I recently tried to re-create a historic and literary moment. I went to Port Everglades. The Queen Elizabeth 2 and the Queen Mary 2 were in town, about to set off on their respective world cruises. It was not the first time they had been here together, though, I was told, it was the first time they had berths that allowed their bows to practically touch.The 17th Street Causeway was up -- I was on my way to board a charter boat at Pier 66 -- and a few people had gotten out of their cars to take in the vision: two black hulls, in a normally whited-out space, capped by red-and-black funnels.The QE2 (we've had more time to become familiar) faced east, parallel to the bridge, in a long, low-slung, classic liner silhouette.
Though I'm partial. In 1975 she carried me to France -- where I spent a crucial year -- and gave me an everlasting love of ships. Among the countless charms of ships (as opposed to planes) is the fact that 30 years later you can visit the one that changed your life.The Queen Mary 2 (we're still on more formal terms of address) faced south, sitting higher than Elizabeth and looking, from this perspective, quite a bit tubbier. Predictably, they brought to mind one of the most glorious passages in travel literature.On Sept. 25, 1967, the poet and biographer John Malcolm Brinnin stood on the deck of the Queen Elizabeth, "largest ship in the world, twenty-seven years old" as she headed west in the North Atlantic. At a little after midnight she passed, for the last time, the Queen Mary, "the next-largest ship in the world, thirty-one years old," headed east."Cutting the water deeply, pushing it aside in great crested arrowheads, they veer toward one another almost as if to embrace, and all the lights blaze out, scattering the dark. The huge funnels glow in their Cunard red, the basso-profundo horns belt out a sound that has the quality less of a salute than of one long mortal cry. Standing at attention on the starboard wing of his flying bridge, the Elizabeth's captain doffs his hat; on the starboard wing of the Mary, her captain does the same."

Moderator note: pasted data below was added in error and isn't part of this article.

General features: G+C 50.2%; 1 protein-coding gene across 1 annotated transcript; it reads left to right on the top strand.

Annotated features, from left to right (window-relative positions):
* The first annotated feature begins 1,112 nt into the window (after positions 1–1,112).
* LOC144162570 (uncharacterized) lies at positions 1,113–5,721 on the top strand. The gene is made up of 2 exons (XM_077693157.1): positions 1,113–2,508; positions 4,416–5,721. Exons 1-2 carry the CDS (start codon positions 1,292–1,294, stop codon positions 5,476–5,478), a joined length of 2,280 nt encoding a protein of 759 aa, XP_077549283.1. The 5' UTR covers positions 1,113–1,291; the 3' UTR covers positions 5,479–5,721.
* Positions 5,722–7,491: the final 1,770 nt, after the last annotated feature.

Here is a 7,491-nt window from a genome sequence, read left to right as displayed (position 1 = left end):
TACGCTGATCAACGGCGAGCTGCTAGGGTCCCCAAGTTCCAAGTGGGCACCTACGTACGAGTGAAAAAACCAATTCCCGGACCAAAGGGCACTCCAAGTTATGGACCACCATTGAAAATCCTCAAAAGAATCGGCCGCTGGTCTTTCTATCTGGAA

Then, slowly, "ten or twelve of the faithful ... like people dispersing downhill after a burial ... find their way to their cabins and close their doors."The Queen Mary was turned into a hotel, and sits today in Long Beach, Calif. The Queen Elizabeth underwent the same transformation and was put in Port Everglades -- the United States of America bookended by two of history's great liners -- but the venture failed. In 1972, after serving for a time as a floating university, she was torched by an arsonist in Hong Kong harbor.I stood on the stern of the Anticipation V and gazed across the water at their two descendants.
At a little past 4, the SeaEscape entered the harbor, looking slightly underdressed. It seemed to hurry to its berth, as if mumbling, "Nobody told me THOSE TWO were gonna be here." Off port side a few minutes later, in a modest homage to Brinnin, the Carrie B passed the Jungle Queen.We pushed away from the dock. Departure was scheduled for 5 p.m., but word had come that the QE2 would be seriously delayed, and the Queen Mary 2 would leave at 5:30. We motored to a spot about 50 yards from each. Strobe lights danced from an upper deck; music from the party reached us across the water.
The sky darkened. The tugs shot arcs of colored water. Lights came on along the elongated stacks of decks. The Queen Mary 2 sign blazed overhead. But no lines were loosened. At 6:15 we headed back to the dock.I wasn't surprised. I had stood on Point of the Americas' beach, waiting for the departure of the Queen Mary 2 before. She had always managed to prolong the suspense.And I wasn't all that disappointed.
There was still the rapturous sight of them together, all aglow, like two sisters dressed up for a night on the town and neither one wanting to leave the house.Thomas Swick can be reached at firstname.lastname@example.org